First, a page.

“Houthi rebels have stepped up attacks in recent weeks, but the U.S. has also increased its military presence in the region”

Shares of Danish shipping giant Maersk  (AMKBY)  took a hit Thursday following a report that the company would roll the dice and sail the majority of its vessels through the Suez Canal via the Red Sea despite ships of its own being targeted in the region. 

The company had been redirecting its ships around the Cape of Good Hope in South Africa, at higher fuel costs, but now it will go back to business as usual, using the Middle East shipping route that it normally does.

The company is scheduling several dozen vessels to travel through the Red Sea in the coming weeks after diverting 26 of its own ships in the last 10 days. 

About a third of global cargo shipments come through the Suez Canal annually. The cost of re-routing ships around Africa is expected to cost up to $1 million extra per round trip between Asia and Northern Europe, Reuters reported. 

Last week, the U.S. announced Operation Prosperity Guardian, a coalition featuring the UK, France, Italy, Netherlands, Norway, Bahrain, Canada and Seychelles “with the goal of ensuring freedom of navigation for all countries” passing through the southern Red Sea and the Gulf of Aden. 

But despite the presence of the U.S. Navy, the Bab-el-Mandeb strait that separates the Red Sea from the Gulf of Aden is still dangerous thanks to the civil war in Yemen that has been ongoing since 2014 when rebels, supported by Iran, began an insurgency against the Yemen government. 

A humanitarian crisis has ensued in the country since the war started, leading to the displacement of more than 4.5 million people with more than 21 million in need of aid, according to the Council on Foreign Relations.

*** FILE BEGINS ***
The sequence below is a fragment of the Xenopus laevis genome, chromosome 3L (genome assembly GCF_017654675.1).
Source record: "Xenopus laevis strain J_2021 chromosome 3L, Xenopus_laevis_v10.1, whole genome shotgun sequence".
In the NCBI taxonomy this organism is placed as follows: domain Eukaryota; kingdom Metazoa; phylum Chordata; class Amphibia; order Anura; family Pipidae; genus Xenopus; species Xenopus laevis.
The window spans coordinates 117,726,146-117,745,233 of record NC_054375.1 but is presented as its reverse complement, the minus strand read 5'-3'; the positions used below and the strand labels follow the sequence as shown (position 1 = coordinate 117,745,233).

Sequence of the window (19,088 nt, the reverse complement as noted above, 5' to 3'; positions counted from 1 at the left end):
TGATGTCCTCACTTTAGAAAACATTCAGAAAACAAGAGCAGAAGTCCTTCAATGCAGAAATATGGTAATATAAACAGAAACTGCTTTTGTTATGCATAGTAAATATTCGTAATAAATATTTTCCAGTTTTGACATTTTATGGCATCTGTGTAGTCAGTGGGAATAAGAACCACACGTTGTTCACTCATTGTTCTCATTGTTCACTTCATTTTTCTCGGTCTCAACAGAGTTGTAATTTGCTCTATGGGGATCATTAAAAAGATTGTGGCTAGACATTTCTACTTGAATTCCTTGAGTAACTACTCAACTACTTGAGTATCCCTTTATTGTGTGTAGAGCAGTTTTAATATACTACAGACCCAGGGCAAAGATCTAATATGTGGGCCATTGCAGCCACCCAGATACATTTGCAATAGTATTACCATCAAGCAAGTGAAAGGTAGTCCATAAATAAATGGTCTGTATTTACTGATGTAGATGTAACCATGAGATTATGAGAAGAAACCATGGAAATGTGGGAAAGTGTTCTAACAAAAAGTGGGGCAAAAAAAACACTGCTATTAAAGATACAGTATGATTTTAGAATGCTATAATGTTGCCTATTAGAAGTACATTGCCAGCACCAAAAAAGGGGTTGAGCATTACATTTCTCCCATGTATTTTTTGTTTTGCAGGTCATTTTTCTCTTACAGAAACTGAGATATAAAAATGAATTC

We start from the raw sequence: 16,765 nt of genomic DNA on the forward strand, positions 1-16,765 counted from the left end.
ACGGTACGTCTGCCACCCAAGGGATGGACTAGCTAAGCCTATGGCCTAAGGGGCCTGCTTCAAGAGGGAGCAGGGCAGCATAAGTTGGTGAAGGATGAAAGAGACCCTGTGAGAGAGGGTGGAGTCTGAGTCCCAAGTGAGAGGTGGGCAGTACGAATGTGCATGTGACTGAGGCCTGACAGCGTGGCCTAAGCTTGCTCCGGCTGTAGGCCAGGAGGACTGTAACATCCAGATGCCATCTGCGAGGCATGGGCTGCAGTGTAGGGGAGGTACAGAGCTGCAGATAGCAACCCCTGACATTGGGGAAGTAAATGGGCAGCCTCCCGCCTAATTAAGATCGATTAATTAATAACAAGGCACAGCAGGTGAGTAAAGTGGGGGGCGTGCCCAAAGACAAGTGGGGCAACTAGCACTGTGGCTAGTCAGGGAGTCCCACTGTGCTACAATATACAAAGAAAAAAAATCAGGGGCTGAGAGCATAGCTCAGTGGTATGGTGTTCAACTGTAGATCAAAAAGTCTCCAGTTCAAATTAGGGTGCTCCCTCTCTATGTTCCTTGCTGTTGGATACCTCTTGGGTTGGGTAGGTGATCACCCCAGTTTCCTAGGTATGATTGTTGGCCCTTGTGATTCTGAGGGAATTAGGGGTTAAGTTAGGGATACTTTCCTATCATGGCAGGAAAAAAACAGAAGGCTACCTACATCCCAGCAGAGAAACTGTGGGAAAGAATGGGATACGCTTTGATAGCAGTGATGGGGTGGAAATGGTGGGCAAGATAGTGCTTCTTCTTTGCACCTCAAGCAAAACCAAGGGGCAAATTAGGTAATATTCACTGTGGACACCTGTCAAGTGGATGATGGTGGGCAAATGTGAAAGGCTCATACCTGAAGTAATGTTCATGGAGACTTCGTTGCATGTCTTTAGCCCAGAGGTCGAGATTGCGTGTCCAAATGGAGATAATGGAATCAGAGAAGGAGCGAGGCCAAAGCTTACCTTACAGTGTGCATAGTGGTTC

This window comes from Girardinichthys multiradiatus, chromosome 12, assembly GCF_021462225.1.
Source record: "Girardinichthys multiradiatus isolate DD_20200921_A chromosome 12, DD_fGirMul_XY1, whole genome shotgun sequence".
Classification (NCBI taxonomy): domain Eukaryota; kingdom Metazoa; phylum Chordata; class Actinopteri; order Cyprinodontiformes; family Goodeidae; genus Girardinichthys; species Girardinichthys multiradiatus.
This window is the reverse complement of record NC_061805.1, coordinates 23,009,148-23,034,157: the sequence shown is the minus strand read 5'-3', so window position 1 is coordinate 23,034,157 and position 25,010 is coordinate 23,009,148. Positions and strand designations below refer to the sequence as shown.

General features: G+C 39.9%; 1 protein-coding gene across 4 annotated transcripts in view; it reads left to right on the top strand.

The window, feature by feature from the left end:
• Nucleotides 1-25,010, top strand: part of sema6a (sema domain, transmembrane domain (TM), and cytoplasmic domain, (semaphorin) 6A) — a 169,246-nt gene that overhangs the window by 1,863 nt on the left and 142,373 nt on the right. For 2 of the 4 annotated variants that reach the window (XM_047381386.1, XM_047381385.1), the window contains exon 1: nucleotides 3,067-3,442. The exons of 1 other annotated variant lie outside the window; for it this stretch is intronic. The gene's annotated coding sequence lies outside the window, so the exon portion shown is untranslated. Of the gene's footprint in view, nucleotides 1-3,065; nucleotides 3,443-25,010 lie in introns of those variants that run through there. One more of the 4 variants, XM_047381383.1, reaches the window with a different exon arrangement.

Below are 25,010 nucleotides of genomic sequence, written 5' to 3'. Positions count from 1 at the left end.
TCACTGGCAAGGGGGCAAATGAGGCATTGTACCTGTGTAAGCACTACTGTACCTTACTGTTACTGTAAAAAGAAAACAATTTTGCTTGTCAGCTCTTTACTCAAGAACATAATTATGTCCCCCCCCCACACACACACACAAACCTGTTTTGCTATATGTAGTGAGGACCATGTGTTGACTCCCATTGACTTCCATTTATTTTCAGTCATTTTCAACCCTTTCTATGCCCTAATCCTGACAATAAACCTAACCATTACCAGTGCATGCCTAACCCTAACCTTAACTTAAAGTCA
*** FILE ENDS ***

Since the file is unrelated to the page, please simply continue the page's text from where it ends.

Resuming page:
The Suez Canal handles about a third of the world’s shipping cargo annually.

The Houthi rebels have been more active in the Red Sea since the Oct. 7 Hamas attack against Israel, and Israel’s subsequent air and ground assault of Gaza. 

The rebels, who have repeatedly launched missile and drone attacks against ships in the region, have said that they are targeting only ships that are sailing to or from Israel, but they have also attacked ships like Maersk Gibraltar that was neither Israel-owned or traveling to or from the country. 

Meanwhile, rival Mediterranean Shipping Company confirmed earlier this week that its container ship MSC United VIII was attacked on Dec. 26 while the vessel sailed from King Abdulla Port, Saudi Arabia to Karachi, Pakistan. 

No crew members were injured and the vessel informed a nearby coalition warship of the attack and “as instructed engaged in evasive maneuvers,” to escape the danger. 

But as a result, the company says that it will “continue to reroute vessels booked for Suez transit via the Cape of Good Hope.”

German shipping giant Hapag Lloyd has said that the situation is still too dangerous, with a spokesperson telling Reuters this week that it will continue rerouting its vessels around Africa, but will “plan a next review on Friday.”

Most shipping carriers are expected to avoid the Red Sea, the Washington Post reported, due to the increased using of one-way attack drones and missiles by Houthis to disrupt shipping in the channel.

Maersk shares were down nearly 2% at last check Thursday afternoon.